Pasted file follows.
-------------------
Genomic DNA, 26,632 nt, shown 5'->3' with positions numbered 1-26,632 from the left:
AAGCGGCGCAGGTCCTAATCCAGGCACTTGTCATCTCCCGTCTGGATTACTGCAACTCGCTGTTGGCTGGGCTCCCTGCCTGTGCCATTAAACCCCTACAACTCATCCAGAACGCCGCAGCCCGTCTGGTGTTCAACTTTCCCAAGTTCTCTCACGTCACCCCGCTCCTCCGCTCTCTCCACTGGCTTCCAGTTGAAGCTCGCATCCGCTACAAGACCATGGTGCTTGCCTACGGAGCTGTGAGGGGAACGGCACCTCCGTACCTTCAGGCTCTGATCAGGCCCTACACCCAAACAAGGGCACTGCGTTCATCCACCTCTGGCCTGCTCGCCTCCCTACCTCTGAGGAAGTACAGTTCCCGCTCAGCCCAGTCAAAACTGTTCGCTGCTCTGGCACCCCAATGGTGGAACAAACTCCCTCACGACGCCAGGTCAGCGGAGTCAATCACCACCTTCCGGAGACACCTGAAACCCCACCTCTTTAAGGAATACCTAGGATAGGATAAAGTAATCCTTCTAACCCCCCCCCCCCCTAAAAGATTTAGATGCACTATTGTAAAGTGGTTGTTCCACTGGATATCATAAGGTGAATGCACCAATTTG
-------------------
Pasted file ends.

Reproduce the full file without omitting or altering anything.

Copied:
Genomic DNA, 26,632 nt, shown 5'->3' with positions numbered 1-26,632 from the left:
AAGCGGCGCAGGTCCTAATCCAGGCACTTGTCATCTCCCGTCTGGATTACTGCAACTCGCTGTTGGCTGGGCTCCCTGCCTGTGCCATTAAACCCCTACAACTCATCCAGAACGCCGCAGCCCGTCTGGTGTTCAACTTTCCCAAGTTCTCTCACGTCACCCCGCTCCTCCGCTCTCTCCACTGGCTTCCAGTTGAAGCTCGCATCCGCTACAAGACCATGGTGCTTGCCTACGGAGCTGTGAGGGGAACGGCACCTCCGTACCTTCAGGCTCTGATCAGGCCCTACACCCAAACAAGGGCACTGCGTTCATCCACCTCTGGCCTGCTCGCCTCCCTACCTCTGAGGAAGTACAGTTCCCGCTCAGCCCAGTCAAAACTGTTCGCTGCTCTGGCACCCCAATGGTGGAACAAACTCCCTCACGACGCCAGGTCAGCGGAGTCAATCACCACCTTCCGGAGACACCTGAAACCCCACCTCTTTAAGGAATACCTAGGATAGGATAAAGTAATCCTTCTAACCCCCCCCCCCCCTAAAAGATTTAGATGCACTATTGTAAAGTGGTTGTTCCACTGGATATCATAAGGTGAATGCACCAATTTG